U.S. wholesalers cut their stockpiles in June for a third straight month, even as their sales rose again. Businesses may need to speed up restocking if demand continues to increase, a trend that could boost economic growth in the second half of the year.
The Commerce Department said Friday that wholesale stockpiles fell 0.2 percent in June from May. That follows a 0.6 percent drop in May — the biggest in 20 months — and a modest 0.1 percent decline in April.
Wholesalers haven’t shrunk their stockpiles for three months or longer since September 2009, three months after the Great Recession ended. The decline shows that many remain cautious and are keeping inventories lean, despite three straight months of solid sales growth.
In June, sales at the wholesale level rose 0.4 percent. That followed a 1.5 percent increase in May and a 0.8 percent gain in April.
Stronger sales could lead to more restocking in the July-September quarter, and drive more economic growth. Faster growth in stockpiles means companies are ordering more goods from U.S. factories.
The government reported last month that the economy grew at a lackluster 1.7 percent annual rate from April through June.
Economists expect the growth rate will be revised much higher, after a report this week showed U.S. companies exported a record number of goods in June.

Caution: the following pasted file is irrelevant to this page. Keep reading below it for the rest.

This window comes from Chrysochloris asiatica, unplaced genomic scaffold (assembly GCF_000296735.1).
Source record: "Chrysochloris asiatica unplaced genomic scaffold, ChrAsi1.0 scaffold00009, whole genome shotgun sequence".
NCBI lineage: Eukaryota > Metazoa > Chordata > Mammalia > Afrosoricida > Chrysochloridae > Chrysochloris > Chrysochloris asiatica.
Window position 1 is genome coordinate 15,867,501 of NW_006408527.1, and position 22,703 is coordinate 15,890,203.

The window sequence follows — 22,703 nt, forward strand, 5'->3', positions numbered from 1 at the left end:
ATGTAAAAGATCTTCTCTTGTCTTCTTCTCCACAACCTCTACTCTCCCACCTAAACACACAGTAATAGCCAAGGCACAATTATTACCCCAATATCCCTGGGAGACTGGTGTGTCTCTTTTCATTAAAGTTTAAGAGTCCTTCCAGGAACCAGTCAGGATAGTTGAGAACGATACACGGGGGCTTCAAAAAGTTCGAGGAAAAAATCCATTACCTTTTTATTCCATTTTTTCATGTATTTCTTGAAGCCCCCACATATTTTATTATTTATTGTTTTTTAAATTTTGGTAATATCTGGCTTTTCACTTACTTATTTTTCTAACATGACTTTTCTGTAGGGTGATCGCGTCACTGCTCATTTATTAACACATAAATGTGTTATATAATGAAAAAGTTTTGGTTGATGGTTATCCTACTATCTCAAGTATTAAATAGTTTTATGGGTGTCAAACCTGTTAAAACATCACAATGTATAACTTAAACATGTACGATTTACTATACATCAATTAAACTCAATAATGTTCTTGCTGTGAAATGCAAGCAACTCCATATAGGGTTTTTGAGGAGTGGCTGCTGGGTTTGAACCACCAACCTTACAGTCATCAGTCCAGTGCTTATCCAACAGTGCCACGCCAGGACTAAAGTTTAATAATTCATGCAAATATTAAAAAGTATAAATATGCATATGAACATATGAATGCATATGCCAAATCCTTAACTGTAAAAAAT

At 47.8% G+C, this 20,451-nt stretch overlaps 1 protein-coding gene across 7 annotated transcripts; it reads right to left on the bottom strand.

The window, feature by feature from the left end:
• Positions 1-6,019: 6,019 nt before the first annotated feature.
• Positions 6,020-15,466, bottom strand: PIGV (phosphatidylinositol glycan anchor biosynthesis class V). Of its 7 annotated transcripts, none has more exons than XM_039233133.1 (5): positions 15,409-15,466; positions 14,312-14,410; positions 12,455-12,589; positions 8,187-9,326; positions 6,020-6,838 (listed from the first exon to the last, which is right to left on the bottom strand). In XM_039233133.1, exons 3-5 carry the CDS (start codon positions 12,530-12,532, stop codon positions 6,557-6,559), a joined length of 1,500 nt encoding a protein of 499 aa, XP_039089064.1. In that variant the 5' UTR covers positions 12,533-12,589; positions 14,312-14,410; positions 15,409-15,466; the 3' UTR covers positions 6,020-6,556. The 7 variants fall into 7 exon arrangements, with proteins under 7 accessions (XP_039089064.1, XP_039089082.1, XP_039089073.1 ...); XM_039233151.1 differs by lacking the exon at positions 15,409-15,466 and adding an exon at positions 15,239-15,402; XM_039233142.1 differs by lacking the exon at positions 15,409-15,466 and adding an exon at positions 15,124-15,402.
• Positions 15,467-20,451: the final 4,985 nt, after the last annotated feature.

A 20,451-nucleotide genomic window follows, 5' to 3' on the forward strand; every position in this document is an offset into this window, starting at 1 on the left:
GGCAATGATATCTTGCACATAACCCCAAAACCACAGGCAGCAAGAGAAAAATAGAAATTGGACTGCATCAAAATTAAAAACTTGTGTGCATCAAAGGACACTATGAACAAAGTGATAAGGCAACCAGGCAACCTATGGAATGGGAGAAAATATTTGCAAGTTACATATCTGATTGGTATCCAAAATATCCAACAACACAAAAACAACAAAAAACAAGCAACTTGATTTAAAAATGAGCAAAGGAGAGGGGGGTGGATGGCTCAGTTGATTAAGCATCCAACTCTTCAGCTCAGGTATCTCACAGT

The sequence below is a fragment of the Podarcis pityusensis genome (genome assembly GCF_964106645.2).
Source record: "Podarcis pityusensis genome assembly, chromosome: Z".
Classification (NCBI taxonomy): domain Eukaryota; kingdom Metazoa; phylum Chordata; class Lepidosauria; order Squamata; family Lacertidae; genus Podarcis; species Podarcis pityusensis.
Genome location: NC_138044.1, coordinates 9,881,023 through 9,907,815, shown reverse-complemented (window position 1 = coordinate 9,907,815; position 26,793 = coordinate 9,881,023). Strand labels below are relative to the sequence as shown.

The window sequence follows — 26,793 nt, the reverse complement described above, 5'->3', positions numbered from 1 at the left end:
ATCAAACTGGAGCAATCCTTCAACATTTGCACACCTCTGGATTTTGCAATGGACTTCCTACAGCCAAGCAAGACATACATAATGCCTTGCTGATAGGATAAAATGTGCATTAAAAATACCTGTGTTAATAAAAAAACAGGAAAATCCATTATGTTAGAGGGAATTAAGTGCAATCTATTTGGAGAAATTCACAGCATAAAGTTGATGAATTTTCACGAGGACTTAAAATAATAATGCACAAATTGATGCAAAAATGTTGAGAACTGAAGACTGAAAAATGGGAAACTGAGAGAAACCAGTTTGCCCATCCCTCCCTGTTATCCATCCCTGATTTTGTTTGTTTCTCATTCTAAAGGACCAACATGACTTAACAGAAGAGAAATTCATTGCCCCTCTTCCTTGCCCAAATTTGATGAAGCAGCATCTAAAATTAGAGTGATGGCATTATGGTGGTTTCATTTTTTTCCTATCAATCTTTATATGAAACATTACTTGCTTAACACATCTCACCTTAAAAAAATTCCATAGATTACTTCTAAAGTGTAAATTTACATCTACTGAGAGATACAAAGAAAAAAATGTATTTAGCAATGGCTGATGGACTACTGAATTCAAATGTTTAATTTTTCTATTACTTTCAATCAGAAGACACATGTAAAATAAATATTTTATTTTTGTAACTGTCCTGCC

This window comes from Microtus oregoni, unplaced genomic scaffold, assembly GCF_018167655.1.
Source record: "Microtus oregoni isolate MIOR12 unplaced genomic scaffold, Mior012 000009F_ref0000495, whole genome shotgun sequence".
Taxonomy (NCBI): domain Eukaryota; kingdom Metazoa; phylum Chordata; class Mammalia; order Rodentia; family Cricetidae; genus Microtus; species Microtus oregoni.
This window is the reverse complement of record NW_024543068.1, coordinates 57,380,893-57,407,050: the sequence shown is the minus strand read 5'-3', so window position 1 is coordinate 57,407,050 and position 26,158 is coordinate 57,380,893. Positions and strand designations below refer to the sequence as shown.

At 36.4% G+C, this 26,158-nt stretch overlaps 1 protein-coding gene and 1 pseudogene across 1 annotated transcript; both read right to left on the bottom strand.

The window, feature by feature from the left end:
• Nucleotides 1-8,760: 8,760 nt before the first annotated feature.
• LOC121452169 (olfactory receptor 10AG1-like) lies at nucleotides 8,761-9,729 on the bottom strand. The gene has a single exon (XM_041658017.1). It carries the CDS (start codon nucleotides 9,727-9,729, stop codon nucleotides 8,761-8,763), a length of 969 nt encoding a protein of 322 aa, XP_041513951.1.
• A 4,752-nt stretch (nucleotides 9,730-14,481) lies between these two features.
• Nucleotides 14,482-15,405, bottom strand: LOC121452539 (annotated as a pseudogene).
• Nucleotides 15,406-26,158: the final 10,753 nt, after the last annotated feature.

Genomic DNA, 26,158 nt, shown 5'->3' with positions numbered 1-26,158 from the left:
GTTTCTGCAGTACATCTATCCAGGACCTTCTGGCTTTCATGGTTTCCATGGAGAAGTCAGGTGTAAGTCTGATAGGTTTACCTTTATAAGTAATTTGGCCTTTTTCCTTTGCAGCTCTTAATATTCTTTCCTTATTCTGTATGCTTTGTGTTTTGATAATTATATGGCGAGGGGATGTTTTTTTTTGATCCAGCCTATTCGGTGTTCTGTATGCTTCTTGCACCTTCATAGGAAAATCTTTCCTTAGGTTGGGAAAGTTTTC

Jim O’Sullivan, chief U.S. economist at High Frequency Economics, said he now expects overall economic growth will be revised up to a rate of around 2.3 percent.
Joel Naroff, chief economist at Naroff Economic Advisors, said that some of the reduction in wholesale stockpiles might have been involuntary, as businesses underestimated sales demand and had to draw down stockpiles more than they had expected.
He said that with auto sales remaining strong, inventory gains should rise in the coming months and help support economic growth in the second half of the year.
In June, stockpiles at the wholesale level were $499.7 billion. That’s up only 2.9 percent from a year ago, but 29.3 percent higher than the recession low in 2009.
Auto stockpiles fell 1.5 percent in June from May, while inventories of metals such as steel declined 0.4 percent.
The sales gain was led by a 1.5 percent increase in furniture and a 0.5 percent rise in auto sales.